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Tel-Aviv beach on Israel's 60th birthday.
Photo by Rhonda Spivak.


Airforce display Tel-Aviv Beach, Israel's 60th.
Photo by Rhonda Spivak.


Tel-Aviv beach.
Photo by Rhonda Spivak.


Parachuters landing on Tel-Aviv beach. Yom Haatzmaut Israel at 60.
Photo by Rhonda Spivak.

 
MEMORIES OF ISRAEL AT 60- YOM HA’ATZMAUT IN JERUSALEM AND TEL-AVIV

By Rhonda Spivak, November 1, 2009

As Israel prepared to celebrate its 60th anniversary last year in May 2008, I joined a handful of Jewish friends living for a year in East Jerusalem on Sala-a-Din street.  On the streets in downtown East Jerusalem, shopkeepers said “Welcome, welcome.”

In East Jerusalem, there was no mention of Yom Ha’atzmaut. At the Azzahra restaurant,  I picked up a copy of “This Week in Palestine,” and “Nakba 60.” These pamphlets listed events taking place around the world  to  mark the 60th anniversary of the ”Nakba”, or “Catastrophe” which Palestinians believe occurred on the day Israel was born.  On leaving the restaurant, I couldn’t help but notice a map on the wall of  pre-67 Israel, the West Bank and Gaza, with the word “Palestine” written all over it.

An Israeli bible scholar Isaac Khalimi later told me “The storefront right in front of the Azzara restaurant used to be a centre of terrorist activity during the second intifada.”

The next evening, I walked with my friends through East Jerusalem, and the Damascus Gate to reach the Western Wall for the official Memorial Day Ceremony in honour of  soldiers who fell in  Israel’s wars.  (numbering over 23,000 people since 1860). 


In West Jerusalem, unlike East Jerusalem, everything was closed in honour of memorial Day.  As we walked through the bustling Arab market, shopkeepers sold their wares as groups of I.D.F. soldiers kept a close watch..  At the crowded  Western Wall Plaza,  Jewish Israelis stood for the one minute siren that begins memorial day. President Shimon Peres  and Chief of Staff Gabi Ashkenazi spoke to the crowd, which included many bereaved parents.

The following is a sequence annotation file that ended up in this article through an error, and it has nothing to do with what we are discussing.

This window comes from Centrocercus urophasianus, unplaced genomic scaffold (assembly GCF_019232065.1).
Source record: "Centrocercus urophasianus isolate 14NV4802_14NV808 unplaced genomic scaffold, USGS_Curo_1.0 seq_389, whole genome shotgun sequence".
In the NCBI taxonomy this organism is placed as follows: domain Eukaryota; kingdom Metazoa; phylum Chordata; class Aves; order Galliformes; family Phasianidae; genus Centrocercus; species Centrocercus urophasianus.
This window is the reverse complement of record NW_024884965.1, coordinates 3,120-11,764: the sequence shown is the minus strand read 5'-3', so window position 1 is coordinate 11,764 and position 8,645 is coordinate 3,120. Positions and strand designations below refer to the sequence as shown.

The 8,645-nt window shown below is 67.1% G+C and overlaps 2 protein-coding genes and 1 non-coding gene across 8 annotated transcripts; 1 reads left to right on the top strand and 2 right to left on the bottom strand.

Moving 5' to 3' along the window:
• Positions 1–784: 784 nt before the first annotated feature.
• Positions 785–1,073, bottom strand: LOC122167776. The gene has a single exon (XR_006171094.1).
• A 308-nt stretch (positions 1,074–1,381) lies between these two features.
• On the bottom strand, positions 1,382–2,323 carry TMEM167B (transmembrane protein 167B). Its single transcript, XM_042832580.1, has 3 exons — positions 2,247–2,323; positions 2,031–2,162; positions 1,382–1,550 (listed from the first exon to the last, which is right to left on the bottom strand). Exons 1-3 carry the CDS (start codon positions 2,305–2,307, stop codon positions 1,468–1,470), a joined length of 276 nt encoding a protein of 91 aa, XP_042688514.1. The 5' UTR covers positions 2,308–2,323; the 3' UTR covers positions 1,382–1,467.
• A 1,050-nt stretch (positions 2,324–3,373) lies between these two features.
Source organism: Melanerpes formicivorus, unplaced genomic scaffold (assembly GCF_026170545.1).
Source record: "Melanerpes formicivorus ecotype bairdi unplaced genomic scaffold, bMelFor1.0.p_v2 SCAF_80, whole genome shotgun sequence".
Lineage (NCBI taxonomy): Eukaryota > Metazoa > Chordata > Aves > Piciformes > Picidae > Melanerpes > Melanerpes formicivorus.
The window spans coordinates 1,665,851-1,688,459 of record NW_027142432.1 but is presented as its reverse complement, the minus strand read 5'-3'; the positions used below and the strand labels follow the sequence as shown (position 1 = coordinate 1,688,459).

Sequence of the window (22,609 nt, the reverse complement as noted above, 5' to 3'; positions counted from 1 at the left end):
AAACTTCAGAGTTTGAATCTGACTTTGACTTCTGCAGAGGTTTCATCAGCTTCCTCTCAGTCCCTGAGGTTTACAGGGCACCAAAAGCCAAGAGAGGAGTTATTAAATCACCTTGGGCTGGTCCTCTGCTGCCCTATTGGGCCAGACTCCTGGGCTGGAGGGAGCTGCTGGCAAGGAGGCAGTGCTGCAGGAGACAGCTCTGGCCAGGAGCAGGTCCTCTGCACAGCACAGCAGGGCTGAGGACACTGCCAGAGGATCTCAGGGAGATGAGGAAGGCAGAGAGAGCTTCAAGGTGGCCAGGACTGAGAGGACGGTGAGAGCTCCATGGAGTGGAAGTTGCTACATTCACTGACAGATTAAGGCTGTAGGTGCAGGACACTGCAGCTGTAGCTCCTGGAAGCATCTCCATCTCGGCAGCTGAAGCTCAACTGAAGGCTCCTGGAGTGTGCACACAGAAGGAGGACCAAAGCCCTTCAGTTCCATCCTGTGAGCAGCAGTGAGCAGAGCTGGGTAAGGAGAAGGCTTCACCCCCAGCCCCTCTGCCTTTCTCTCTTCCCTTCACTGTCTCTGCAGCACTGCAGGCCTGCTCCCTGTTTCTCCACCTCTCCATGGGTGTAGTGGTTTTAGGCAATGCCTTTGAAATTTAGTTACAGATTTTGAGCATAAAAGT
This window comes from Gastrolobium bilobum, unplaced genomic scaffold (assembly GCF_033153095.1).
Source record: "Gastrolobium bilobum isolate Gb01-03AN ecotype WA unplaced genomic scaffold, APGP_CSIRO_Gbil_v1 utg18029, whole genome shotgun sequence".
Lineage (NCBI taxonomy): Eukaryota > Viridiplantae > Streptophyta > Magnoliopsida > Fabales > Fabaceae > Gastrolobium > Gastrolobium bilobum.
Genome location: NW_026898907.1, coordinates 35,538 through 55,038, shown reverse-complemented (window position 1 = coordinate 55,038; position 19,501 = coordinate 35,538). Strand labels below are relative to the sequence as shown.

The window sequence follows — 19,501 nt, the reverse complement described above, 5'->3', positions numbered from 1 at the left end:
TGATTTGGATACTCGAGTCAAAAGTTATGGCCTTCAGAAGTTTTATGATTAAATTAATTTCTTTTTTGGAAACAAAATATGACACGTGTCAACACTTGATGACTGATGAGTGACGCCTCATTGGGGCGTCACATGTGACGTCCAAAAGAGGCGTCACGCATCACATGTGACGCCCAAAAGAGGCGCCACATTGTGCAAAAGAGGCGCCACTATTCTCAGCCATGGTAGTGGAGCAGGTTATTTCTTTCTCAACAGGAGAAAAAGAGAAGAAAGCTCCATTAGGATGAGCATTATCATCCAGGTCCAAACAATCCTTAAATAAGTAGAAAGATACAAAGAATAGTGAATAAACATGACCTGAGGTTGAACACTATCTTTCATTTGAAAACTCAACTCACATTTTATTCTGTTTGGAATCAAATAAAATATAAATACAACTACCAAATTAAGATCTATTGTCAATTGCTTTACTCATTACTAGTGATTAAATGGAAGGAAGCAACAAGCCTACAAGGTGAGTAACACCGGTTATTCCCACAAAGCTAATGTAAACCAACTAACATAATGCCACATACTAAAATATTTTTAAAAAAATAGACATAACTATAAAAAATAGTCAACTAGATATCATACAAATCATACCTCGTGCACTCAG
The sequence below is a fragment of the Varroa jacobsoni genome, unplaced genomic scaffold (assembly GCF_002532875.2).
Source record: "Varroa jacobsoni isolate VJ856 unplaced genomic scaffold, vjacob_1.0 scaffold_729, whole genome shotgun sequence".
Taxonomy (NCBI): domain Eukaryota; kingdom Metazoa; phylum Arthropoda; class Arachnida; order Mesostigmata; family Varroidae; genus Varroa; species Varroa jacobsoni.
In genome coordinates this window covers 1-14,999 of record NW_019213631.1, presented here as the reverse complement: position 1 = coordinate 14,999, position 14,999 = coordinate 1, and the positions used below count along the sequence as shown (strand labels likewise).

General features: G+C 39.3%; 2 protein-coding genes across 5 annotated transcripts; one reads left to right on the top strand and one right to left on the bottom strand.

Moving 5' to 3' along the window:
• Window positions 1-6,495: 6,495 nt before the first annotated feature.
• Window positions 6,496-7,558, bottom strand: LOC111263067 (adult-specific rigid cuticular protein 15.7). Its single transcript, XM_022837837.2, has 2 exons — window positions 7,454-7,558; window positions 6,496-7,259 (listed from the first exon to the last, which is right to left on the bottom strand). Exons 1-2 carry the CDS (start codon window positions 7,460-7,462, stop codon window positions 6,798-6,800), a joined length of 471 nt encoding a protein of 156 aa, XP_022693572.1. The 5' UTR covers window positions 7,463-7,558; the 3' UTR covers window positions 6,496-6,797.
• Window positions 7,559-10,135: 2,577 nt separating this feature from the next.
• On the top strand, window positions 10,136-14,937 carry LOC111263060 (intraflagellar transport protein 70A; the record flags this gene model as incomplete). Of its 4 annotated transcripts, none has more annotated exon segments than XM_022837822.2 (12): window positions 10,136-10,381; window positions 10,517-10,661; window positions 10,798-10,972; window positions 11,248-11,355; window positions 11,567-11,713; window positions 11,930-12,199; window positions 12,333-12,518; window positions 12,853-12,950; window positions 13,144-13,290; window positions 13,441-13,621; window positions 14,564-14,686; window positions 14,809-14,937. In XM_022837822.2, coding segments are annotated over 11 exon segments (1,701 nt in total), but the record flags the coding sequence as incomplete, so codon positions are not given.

Throughout the moving ceremony, my 8 year old son and I had draped ourselves in large Israeli flags (which we had hidden in our knapsack in the Arab Quarter).  Afterward, we walked back through the closed almost empty Arab market.      Suddenly, two men behind us started to have a fist fight. Within seconds 15 to 20 I.D.F. soldiers descended out of the dark alleyways, surrounding them.   All was silent again.

The evening of Yom Ha’atzmaut, we went to Kikar Zion, on Jaffa street in West Jerusalem, for a special music, sound and light show.  The scene was wild, with people of all ages draped in Israeli flags, wearing anniversary glasses, hats, and t-shirts, as vendors sold candy floss, candy apples, and corn on the cob.

 The ultra-orthodox who make up such a significant segment of Jerusalem’s population, as well as the Arab population were missing from the crowd.  

 My favourite moment was the final sentence of Hatikva, which the crowd screamed out as giant fireworks lit up the sky: “Leyiot Am Hofshi Beartzeynu Eretz Zion, Yerushalayim.”   

 As Israelis celebrated noisily on the streets, cafes and restaurants in West Jerusalem, the streets in East Jerusalem were completely deserted. On the evening of the ‘Nakba,” the Arabs stayed at home

The next morning, we drove to the Tel-Aviv beachfront to watch “the land, sea and air show extravaganza “. My son’s eyes popped out of his head as he saw the parade of naval boats and sail boats, with airplanes doing tricks in the sky and parachuters landing on the beach.  I waded up to my waist in the sea, so that I could face the beach and get photos of the mass of Israelis lining it.  There were 300,000 people, parents with children on their shoulders, people hanging from the rooftops of restaurants and packed onto balconies of luxury towers. Looking at the scene, my friend commented that it “looked like it could have been a scene from the Exodus.”

Here was the nation of Israel, lining up of its own volition along the sea, the very sea which the Arab nations had threatened to drive the Jews into in 1948. Now, 60 years later, on Independence Day, we Jews drove ourselves to the sea. At that moment, the “schechianu” prayer came to my lips.

 
Unfortunately, during the show in Tel Aviv, one parachutists drifted and fell into the crowd, moderately injuring himself.. Nine spectators were injured, two of them gravely.   As it turned out, my son and his friend witnessing the accident and actually touched the parachute during the accident.

We sat on the beach until sunset and were joined for dinner by friends Dan and his son Adam( Dan is the grandson of Moshe Dayan and the son of Yael Dayan).

On our way home that evening, my son turned to me and said, “We’ll for sure come back for the 70th, won’t we Mom.” 

 
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Rhonda Spivak, Editor

Publisher: Spivak's Jewish Review Ltd.


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